DSC01685We could eat kale every day!  For dinner last night, we had Chicken with Kale, pasta, dilled carrots, salad and bread.  If you’re not a big fan of kale or if you don’t have it, zucchini or yellow squash or spinach . . lots of other veggies could be substituted for the kale.

Chicken with Kale

  • 4 boneless, skinless chicken breasts
  • 1 bunch of kale
  • 2 – 3 cups spaghetti sauce (can be storebought or homemade – I used some I had canned)
  • 3/4 cup grated mozzarella cheese
  • 1/2 cup Parmesan or goat cheese
  • 3 T. butter
  • 3 T. olive oil
  • 1 T. fennel seeds
  • salt, pepper to taste (and other seasonings you may like)

Preheat oven to 350º.

Pound chicken breasts thin (I sometimes cut them in half to make them thinner).  Season with salt, pepper.  I also used garlic powder and onion powder.

Wash the kale thoroughly.  Remove stems and tear into large pieces.  Shake off as much water as possible (I use a salad spinner).

Heat half the butter and olive oil in a large skillet.


Saute the kale just til wilted and place it in a baking dish that has been sprayed with a non-stick spray.  Season with a little salt and pepper (the chicken has been seasoned and the spaghetti sauce will have seasonings so go lightly with the salt!)  Top with the fennel seeds.


Add the remaining butter and olive oil to the skillet.  Brown the chicken.  It should be cooked completely through.  Arrange the chicken breasts on top of the kale.


Pour the spaghetti sauce into the skillet and stir only long enough to combine the sauce with all the pan drippings and to heat the sauce.

Pour the sauce over the chicken and kale.


Sprinkle the mozzarella cheese over the chicken and top with the Parmesan or goat cheese.  I used goat cheese because we love it and I have plenty of it.  And, while digging in the fridge for cheese, I even found a refreshing drink for myself!  Wonder how long that’s been in the fridge!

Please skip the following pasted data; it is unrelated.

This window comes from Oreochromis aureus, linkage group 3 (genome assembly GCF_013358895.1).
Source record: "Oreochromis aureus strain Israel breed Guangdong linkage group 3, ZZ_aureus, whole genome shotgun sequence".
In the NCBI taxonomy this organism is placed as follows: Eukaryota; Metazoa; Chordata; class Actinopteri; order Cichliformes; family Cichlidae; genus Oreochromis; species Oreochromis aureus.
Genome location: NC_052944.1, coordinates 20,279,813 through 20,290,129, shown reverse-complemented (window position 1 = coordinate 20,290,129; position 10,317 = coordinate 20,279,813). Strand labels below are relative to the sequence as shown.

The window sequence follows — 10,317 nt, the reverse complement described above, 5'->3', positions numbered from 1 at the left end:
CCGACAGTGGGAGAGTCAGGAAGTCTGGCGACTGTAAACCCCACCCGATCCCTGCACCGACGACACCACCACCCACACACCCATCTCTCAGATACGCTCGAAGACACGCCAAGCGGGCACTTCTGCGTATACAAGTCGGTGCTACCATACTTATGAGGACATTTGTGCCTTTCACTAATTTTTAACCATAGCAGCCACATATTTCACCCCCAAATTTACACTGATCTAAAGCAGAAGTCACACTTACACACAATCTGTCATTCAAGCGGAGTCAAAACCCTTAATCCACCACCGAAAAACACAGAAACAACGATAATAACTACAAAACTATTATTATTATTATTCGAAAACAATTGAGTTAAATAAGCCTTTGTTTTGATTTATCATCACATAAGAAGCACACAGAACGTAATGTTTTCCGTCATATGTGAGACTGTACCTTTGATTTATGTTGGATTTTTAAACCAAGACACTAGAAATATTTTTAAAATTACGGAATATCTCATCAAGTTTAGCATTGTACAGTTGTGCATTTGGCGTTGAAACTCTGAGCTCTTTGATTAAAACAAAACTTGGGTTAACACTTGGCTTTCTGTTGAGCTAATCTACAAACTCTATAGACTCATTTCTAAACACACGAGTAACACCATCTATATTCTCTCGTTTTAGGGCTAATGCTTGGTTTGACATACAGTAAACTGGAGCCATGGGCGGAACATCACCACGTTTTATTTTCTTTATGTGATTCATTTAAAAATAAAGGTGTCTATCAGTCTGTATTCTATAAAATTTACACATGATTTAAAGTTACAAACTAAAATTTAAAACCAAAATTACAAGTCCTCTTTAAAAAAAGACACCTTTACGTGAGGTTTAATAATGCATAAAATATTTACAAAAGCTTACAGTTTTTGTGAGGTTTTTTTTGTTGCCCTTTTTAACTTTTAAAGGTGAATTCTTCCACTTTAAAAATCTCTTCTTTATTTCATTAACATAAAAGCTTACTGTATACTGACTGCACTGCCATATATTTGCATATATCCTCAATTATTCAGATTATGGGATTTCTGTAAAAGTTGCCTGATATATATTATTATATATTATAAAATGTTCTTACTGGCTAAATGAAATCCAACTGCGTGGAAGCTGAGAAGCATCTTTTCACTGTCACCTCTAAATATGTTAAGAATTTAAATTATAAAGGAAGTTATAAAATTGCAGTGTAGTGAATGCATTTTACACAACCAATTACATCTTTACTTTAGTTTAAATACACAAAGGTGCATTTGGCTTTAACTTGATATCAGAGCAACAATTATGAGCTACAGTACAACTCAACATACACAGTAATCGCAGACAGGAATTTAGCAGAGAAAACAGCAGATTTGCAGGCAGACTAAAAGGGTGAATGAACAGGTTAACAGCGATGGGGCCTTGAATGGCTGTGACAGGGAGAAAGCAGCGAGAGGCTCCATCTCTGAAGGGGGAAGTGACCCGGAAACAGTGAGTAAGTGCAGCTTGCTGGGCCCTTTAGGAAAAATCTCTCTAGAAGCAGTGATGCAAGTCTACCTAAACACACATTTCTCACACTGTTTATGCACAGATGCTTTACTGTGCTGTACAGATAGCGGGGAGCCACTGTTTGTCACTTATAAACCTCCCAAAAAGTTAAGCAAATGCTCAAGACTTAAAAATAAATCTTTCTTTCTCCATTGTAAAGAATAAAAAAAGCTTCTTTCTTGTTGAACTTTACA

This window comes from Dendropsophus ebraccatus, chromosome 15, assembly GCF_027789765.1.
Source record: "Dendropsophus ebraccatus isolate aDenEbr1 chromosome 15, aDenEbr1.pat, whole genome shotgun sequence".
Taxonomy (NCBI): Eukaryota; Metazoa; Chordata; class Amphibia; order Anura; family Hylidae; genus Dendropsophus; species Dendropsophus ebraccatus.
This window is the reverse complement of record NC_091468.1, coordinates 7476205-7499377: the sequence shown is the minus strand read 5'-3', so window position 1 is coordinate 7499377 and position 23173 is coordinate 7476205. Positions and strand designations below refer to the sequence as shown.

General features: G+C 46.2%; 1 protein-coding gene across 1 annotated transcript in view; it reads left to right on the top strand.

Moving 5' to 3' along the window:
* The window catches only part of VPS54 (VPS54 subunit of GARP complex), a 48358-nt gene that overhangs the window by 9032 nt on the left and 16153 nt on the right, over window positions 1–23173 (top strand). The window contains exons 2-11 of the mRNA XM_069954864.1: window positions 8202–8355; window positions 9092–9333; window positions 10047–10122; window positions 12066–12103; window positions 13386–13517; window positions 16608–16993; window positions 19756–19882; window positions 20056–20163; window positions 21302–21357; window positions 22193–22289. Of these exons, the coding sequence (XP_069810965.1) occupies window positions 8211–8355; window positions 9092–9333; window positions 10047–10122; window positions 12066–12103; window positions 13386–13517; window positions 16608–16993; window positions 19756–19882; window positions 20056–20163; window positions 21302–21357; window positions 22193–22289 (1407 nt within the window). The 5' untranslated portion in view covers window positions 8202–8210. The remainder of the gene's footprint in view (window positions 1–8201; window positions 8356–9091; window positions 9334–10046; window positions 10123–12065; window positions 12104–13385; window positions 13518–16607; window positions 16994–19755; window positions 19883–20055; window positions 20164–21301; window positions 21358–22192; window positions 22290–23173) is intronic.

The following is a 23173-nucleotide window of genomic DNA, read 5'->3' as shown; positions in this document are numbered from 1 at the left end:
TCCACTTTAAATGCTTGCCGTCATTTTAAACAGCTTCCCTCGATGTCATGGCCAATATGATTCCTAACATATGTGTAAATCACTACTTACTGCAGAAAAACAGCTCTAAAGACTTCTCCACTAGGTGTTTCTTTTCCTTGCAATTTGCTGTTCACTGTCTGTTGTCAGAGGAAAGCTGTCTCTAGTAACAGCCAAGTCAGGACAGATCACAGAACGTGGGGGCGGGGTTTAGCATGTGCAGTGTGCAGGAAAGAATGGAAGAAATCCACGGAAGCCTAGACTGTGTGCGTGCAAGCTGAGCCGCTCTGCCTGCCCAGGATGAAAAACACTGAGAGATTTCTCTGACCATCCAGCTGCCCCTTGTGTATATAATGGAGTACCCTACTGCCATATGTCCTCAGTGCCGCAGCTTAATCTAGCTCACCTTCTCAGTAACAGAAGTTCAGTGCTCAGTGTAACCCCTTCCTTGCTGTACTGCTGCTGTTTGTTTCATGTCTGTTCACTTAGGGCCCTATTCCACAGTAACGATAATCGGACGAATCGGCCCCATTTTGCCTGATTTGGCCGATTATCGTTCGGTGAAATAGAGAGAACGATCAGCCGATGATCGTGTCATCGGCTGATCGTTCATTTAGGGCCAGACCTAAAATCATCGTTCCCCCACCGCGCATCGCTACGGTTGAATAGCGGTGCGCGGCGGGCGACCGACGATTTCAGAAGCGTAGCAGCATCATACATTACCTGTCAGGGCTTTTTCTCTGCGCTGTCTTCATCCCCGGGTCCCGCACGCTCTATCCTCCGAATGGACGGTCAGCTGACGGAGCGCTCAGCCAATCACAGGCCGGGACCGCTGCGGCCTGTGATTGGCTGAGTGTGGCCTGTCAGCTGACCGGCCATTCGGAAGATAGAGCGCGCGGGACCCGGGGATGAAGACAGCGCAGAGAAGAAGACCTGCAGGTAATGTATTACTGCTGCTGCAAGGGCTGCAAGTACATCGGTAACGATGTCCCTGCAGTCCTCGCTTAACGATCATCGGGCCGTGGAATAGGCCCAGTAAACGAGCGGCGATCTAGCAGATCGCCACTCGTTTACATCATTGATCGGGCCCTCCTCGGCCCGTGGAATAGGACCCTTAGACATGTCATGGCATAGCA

Bake at 350º for about 20 minutes or until the cheese melts and everything is heated.  Serve over cooked pasta.

My Artist’s Way Toolkit – Review

Through the years, I’ve done The Artist’s Way study several times.  The study is truly a commitment and it does take time but it’s so worth it.  Every time I’ve finished the study, my response has been “Why didn’t I do this before now?” 

BlogHer Book Club is reviewing My Artist’s Way Toolkit which is an online version of Julia Cameron’s book, The Artist’s Way.  I thought the book was great but this online toolkit is amazing!   The kit includes: 

  • A contract
  • The Artist’s Date
  • Artist’s Way Exercises
  • Artist’s Way Creativity Pages
  • Artist’s Way Creativity Notes

Online, there’s also creative soundbites and quotes . . so much inspiration!

All of the above are done online.  The morning pages . . the dreaded morning pages  . . are done by hand on paper.  When I was first introduced to My Artist’s Way Toolkit, my first thought was that being able to do the morning pages online was a fantastic idea.  Then I read that those must still be written.in.hand.on.paper!  I grumbled but after doing the study for a few weeks, I see the benefit of hand writing those morning pages.  No matter how much I dread doing them, they are so very beneficial.

If you have ever done The Artist’s Way and are feeling the need to rejuvenate your creativity, or if you’ve never done the study, I cannot say enough good about it and how much it helps me.

I was compensated for this BlogHer Book Club review but all opinions expressed are my own.   I have loved this study for many years and hope you will love it too!